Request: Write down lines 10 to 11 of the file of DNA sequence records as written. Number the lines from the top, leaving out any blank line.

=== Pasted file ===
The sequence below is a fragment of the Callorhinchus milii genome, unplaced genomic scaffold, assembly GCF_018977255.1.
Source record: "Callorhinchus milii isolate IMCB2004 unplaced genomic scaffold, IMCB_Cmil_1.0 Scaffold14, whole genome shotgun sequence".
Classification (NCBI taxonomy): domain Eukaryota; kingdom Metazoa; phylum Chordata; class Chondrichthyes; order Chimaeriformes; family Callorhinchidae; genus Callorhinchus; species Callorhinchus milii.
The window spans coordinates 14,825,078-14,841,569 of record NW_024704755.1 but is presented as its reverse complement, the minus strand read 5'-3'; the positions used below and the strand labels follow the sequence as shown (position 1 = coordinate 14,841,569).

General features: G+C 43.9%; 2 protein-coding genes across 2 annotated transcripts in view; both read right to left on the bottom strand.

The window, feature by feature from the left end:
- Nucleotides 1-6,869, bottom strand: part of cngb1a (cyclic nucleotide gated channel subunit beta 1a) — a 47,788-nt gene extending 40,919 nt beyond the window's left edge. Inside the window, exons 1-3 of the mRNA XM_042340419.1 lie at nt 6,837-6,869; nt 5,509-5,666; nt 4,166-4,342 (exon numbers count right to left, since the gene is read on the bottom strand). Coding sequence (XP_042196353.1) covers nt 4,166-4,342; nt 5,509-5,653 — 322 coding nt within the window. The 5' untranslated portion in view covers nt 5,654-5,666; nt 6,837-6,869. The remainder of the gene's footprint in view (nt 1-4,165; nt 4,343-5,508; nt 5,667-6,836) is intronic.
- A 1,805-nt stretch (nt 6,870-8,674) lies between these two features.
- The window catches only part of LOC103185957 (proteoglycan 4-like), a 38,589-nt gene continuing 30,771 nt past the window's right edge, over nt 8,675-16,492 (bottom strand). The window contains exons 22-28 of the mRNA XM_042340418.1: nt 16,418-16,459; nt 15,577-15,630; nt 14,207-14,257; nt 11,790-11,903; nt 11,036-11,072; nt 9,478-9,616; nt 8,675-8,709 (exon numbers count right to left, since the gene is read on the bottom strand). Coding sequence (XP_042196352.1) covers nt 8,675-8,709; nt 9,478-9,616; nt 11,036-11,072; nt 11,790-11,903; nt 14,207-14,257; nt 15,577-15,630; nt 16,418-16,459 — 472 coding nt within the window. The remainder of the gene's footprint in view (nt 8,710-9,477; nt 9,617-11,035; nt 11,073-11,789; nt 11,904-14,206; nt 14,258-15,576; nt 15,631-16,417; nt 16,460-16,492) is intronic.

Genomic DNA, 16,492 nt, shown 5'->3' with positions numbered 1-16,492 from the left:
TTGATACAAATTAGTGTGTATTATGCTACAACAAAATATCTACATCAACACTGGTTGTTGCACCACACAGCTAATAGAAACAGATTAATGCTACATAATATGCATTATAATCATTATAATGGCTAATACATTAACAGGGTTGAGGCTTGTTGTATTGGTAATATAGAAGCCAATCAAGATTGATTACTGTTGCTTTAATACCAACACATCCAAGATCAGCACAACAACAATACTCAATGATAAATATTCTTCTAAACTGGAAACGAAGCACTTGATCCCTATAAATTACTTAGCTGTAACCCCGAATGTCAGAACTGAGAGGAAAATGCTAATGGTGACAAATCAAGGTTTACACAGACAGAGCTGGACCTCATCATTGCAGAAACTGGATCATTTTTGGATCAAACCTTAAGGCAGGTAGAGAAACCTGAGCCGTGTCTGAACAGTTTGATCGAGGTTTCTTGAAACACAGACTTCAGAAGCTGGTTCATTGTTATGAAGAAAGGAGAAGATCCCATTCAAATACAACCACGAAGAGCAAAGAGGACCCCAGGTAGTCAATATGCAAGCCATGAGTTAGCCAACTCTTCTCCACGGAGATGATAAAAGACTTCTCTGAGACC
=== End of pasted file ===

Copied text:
Genomic DNA, 16,492 nt, shown 5'->3' with positions numbered 1-16,492 from the left:
TTGATACAAATTAGTGTGTATTATGCTACAACAAAATATCTACATCAACACTGGTTGTTGCACCACACAGCTAATAGAAACAGATTAATGCTACATAATATGCATTATAATCATTATAATGGCTAATACATTAACAGGGTTGAGGCTTGTTGTATTGGTAATATAGAAGCCAATCAAGATTGATTACTGTTGCTTTAATACCAACACATCCAAGATCAGCACAACAACAATACTCAATGATAAATATTCTTCTAAACTGGAAACGAAGCACTTGATCCCTATAAATTACTTAGCTGTAACCCCGAATGTCAGAACTGAGAGGAAAATGCTAATGGTGACAAATCAAGGTTTACACAGACAGAGCTGGACCTCATCATTGCAGAAACTGGATCATTTTTGGATCAAACCTTAAGGCAGGTAGAGAAACCTGAGCCGTGTCTGAACAGTTTGATCGAGGTTTCTTGAAACACAGACTTCAGAAGCTGGTTCATTGTTATGAAGAAAGGAGAAGATCCCATTCAAATACAACCACGAAGAGCAAAGAGGACCCCAGGTAGTCAATATGCAAGCCATGAGTTAGCCAACTCTTCTCCACGGAGATGATAAAAGACTTCTCTGAGACC